I realize that critiquing the inconsistent use of command terms in IB Psychology assessments is like shooting very confused fish in a very small barrel, but I just can’t help myself.

Was anyone else surprised to see the command term “Explain” in Paper 2 this year for the Abnormal Option? Here’s the question in question:

Explain, with reference to psychological research, two etiologies of one anxiety, affective or eating disorder. 

Explain is an A02 command term, which according to the IB requires “application” and “analysis”, but does not require “synthesis” or “evaluation.” So how are students going to be graded for this essay? Where do they score marks for “critical thinking?”

I suppose they couldn’t ask “Discuss”, since they wrote themselves in a hole in the guide by using “Analyse” for the Learning Outcome, which is also AO2 so couldn’t be raised to AO3 (e.g. Discuss). But for me this just highlights the complete irrelevance of command terms when it comes to essays.

The IB does consider application and analysis to be critical thinking (or at least they do in this old curriculum but they no longer do in the new one), so there is some opportunity for students’ work to be scored as critical thinking. But I’ve asked the question for years, “how do you show knowledge and understanding without analysis or application?” 

So I come back to my original question – what is “critical thinking” going to look like in a student response to this question?

Can they evaluate the studies? Well, I’d say that actually this seems pretty irrelevant to the question since the focus is on explaining the etiologies. If the command term were to “discuss” the etiologies, I would think that evaluating studies would be more relevant because it helps to provide the “balanced review” and the question requires “reference to psychological research.”

The only way I can see for students to show relevant critical thinking in this response is for them to do one or both of the following:

(a) Explain etiologies from two differences approaches (e.g. biological, cognitive or socio-cultural)

(b) Explain how the etiologies are not isolated factors, but rather they interact with other factors to cause symptoms of the disorder.


So this is why I’m pleased I didn’t teach the command terms, but rather I just taught how to structure an effective essay:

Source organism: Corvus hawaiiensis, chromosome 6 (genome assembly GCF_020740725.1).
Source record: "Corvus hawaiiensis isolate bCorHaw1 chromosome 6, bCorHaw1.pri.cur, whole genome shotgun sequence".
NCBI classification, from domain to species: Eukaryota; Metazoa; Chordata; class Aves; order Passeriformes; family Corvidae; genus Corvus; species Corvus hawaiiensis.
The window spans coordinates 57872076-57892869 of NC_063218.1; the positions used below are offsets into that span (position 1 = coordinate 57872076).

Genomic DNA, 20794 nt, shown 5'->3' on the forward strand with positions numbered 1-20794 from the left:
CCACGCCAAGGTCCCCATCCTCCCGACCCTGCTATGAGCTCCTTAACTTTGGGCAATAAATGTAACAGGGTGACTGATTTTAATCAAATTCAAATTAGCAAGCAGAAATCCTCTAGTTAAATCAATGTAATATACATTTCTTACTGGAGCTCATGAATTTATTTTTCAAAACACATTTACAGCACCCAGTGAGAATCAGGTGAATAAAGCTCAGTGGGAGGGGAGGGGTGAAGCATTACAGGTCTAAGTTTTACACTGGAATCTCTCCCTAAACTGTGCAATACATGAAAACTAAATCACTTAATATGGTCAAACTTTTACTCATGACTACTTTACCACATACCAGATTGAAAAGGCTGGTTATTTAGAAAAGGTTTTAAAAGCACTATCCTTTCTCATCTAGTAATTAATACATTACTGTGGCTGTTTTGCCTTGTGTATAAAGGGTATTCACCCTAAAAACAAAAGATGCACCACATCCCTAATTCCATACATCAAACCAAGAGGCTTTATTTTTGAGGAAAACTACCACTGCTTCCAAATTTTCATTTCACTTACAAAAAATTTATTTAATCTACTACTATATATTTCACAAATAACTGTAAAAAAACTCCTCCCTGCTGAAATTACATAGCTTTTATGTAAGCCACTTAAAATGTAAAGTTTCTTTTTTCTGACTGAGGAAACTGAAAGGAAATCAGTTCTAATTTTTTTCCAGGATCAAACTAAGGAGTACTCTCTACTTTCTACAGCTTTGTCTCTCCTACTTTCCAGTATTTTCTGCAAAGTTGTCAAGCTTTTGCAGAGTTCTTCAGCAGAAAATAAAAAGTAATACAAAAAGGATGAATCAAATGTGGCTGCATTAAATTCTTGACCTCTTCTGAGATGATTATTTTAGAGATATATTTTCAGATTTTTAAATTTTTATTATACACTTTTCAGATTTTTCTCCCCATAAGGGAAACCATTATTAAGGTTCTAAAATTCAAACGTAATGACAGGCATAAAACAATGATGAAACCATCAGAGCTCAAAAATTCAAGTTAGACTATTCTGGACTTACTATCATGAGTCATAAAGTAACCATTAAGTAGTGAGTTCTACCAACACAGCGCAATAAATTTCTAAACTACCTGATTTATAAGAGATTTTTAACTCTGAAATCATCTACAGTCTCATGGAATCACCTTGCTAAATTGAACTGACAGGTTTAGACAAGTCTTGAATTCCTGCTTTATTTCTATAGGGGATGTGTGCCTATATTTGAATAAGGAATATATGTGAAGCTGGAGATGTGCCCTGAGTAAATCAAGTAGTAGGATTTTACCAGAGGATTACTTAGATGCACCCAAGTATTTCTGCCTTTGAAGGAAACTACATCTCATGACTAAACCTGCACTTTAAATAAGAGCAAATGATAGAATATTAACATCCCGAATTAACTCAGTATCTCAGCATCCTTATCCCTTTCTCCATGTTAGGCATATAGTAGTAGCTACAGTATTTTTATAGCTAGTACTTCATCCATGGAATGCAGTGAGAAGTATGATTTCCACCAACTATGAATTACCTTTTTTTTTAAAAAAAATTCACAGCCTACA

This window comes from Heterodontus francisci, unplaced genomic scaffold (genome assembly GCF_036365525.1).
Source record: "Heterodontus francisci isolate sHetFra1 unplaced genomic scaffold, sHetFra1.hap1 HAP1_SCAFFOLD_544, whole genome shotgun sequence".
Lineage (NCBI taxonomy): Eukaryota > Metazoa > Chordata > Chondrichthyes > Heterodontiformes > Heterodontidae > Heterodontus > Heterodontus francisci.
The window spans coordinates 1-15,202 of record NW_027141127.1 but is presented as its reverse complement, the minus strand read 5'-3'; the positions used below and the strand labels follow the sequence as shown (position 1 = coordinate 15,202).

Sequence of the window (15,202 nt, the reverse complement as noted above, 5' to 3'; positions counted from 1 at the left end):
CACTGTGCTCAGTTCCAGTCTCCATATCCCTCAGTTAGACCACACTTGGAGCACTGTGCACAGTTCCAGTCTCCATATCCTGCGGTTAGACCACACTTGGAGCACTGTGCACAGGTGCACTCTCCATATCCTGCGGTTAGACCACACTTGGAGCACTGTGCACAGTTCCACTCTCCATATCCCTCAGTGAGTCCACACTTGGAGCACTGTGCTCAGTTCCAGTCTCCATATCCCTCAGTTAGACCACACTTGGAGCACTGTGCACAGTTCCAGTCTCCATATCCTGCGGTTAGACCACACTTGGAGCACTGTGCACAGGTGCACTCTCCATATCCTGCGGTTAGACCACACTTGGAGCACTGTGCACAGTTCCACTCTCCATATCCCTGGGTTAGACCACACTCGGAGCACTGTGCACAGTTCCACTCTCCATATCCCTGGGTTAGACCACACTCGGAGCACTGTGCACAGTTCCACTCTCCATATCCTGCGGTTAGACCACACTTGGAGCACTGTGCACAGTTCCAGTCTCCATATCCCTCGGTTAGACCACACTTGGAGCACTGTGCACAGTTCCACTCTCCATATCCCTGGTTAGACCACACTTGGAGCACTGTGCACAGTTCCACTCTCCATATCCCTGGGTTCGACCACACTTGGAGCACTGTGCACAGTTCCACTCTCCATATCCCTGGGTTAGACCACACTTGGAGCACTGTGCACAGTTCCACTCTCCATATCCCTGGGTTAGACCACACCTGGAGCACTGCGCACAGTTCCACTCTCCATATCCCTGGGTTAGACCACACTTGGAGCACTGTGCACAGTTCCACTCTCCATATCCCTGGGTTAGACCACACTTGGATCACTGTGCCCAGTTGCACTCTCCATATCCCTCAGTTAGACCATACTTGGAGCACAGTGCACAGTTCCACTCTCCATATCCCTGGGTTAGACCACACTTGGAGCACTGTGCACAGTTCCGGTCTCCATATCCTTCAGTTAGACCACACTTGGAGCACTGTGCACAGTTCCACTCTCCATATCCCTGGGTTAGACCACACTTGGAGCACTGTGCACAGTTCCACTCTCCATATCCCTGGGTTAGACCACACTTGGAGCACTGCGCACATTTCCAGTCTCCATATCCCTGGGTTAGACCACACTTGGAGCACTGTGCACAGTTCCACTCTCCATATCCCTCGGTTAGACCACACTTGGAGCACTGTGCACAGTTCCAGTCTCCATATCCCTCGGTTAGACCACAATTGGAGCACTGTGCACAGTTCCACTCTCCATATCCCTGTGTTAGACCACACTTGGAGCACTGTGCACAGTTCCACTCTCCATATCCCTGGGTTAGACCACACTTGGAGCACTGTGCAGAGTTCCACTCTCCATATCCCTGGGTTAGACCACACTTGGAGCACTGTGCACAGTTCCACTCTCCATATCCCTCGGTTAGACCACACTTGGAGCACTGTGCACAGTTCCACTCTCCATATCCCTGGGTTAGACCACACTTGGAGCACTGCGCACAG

1. Introduction
  2. Central argument
  3. Evidence
  4. Counter-argument
    1. (optional + evidence)
  5. Conclusion

If my students followed my advice, when writing about PTSD for this question they would have identified a core etiology (perhaps low volume in the vmPFC which affects abilities to cognitively reappraise stimuli) and they used this to explain symptoms associated with arousal and memory. They could have then used Urry et al’s research to support this explanation. I would also hope that in this explanation they’d make it clear that it’s not just one isolated factor, but the brain and cognition are inextricably linked.

And then they would know they had to have a counter-argument, which I encouraged them to use details from different approaches to their central argument (i..e if you use biology or cognitive as a central argument, then counter with socio-cultural). So if they followed this advice, they would have gone on to use the socio-cultural differences in prevalence of PTSD that we prepared for that question to explain social and cultural factors and how they may affect symptoms. For example, why people from lower socio-economic groups are more at risk of developing PTSD after traumatic events because of increased post-trauma stress causing incidents, and then they could have used a study we looked at about a Hurricane in Florida (Garrison et al. 1995).

So even though the IB has for some unknown reason thrown an “Explain” curveball in Paper Two, and I don’t know what will be considered under Criterion B or C in the rubric, I am confident that my students were well-prepare to write excellent answers because throughout the two years of the course we focused on structure and content of the essays, not the silly, little, untrustworthy command terms.

I’ll hasten to add here that my purpose in this post is not to boast or do anything of that sort, but to encourage other teachers to stop worrying so much about the command terms, especially for essays. I do this because the CTs were the bane of my teaching for about 6 years in IB Psych’ and that’s time, effort and wasted potential from students that I can’t get back, so I want to help others from falling into the same trap.

Examining season starts soon, so the proof will be in the pudding. I’ll be sure to report back later how they did.


Can anyone else see where am I coming from on this one, or is this just me wearing a tin-foil hat, yelling into the wind?